Constitutional amendment would end inheritance tax
Nebraska voters could bar the state and any of its political subdivisions from levying an inheritance tax under a proposed amendment to the state constitution heard March 16 by the Revenue Committee.
LR23CA, introduced by Sen. Merv Riepe of Ralston, would place the question on the November 2024 general election ballot.
“There is strong evidence that a majority of Nebraska taxpayers prefer to eliminate this unfair tax and unpredictable source of revenue,” he said. “Why not let them decide?”
Jim Smith testified in support of the measure on behalf of the Platte Institute. He said a recent poll found that 78 percent of Nebraskans favored going farther than LB310, passed by the Legislature last year, which cut inheritance tax rates on beneficiaries and increased the amount of property value that is exempt from the tax.
“LR23CA allows the voters to fully express their opinions on the inheritance tax and by doing so removes the burden on this body to make … what is a very difficult decision,” Smith said.
Doug Kagan of Nebraska Taxpayers for Freedom also testified in support, saying county governments, which collect the tax, sometimes use it for “extraneous expenditures.” He said the inheritance tax acts as a disincentive to accumulate wealth and infringes on a parent’s right to pass on assets to their heirs.
“Those facing death should not suffer additional emotional distress and insecurity about whether their company or estate … will go to their children or close, sell or shrink because of inheritance taxes,” Kagan said.
Bob Hallstrom testified in support of LR23CA on behalf of the Nebraska Federation of Independent Business and the Nebraska Chamber of Commerce and Industry. He said the inheritance tax is unfair because a decedent’s wealth already has been subject to sales, income and property taxes.
Also in support was Richard Clements of Elmwood, who said eliminating the inheritance tax would save time and administrative costs for beneficiaries and counties. He said most counties do not depend on the inheritance tax because it is not a consistent source of revenue.
Testifying in opposition to the proposal was Jon Cannon of the Nebraska Association of County Officials. He said counties often use their inheritance tax funds to pay for large capital projects such as roads and bridges.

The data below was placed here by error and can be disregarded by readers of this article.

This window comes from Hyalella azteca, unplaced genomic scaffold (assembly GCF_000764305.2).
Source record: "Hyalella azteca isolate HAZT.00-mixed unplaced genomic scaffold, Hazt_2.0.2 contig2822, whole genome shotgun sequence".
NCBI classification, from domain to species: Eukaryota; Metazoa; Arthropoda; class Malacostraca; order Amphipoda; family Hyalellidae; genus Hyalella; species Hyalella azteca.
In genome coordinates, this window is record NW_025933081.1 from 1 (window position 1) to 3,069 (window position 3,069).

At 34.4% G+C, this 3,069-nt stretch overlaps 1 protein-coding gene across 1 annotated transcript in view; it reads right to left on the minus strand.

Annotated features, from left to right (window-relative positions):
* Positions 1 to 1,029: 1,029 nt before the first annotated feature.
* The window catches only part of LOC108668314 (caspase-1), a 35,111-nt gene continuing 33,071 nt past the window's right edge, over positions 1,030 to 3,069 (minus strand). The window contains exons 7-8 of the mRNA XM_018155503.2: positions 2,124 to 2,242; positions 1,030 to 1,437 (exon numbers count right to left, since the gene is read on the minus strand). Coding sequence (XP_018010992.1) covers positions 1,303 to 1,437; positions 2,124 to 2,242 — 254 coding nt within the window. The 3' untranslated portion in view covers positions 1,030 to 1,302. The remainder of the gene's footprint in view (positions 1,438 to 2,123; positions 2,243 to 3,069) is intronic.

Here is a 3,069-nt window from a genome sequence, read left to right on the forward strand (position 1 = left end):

Cannon said eliminating the inheritance tax would force counties to increase property taxes, their only other source of revenue, in order to maintain services, something 76 percent of Nebraska voters opposed in a recent NACO survey. Some counties could not make up all the lost revenue because they are at or near their levy limit, he added.
Douglas County finance director Joe Lorenz testified in opposition to LR23CA on behalf of the county. He said Douglas County’s large population makes the inheritance tax a dependable source of revenue that it uses to fund a community mental health center and other essential social services.
If the inheritance tax is eliminated, Lorenz said, Douglas County would have to increase property taxes by nearly 9 percent to make up the lost revenue and maintain its current level of services.
“That would not be received well by our residents,” he said.
Joey Adler Ruane testified in opposition to the measure on behalf of OpenSky Policy Institute. He said large estates often have significant unrealized capital gains on assets like real estate and stocks, which are not taxed until they are sold.
The inheritance tax creates a more equitable tax code by allowing counties to tax those gains to pay for services that benefit all county residents, Adler Ruane said.
Also in opposition was Misty Ahmic, Seward County commissioner. She said the county has used inheritance tax revenue to pay for unexpected expenses such as courthouse elevator repairs and salary increases to hire and retain employees.
The committee took no immediate action on LR23CA.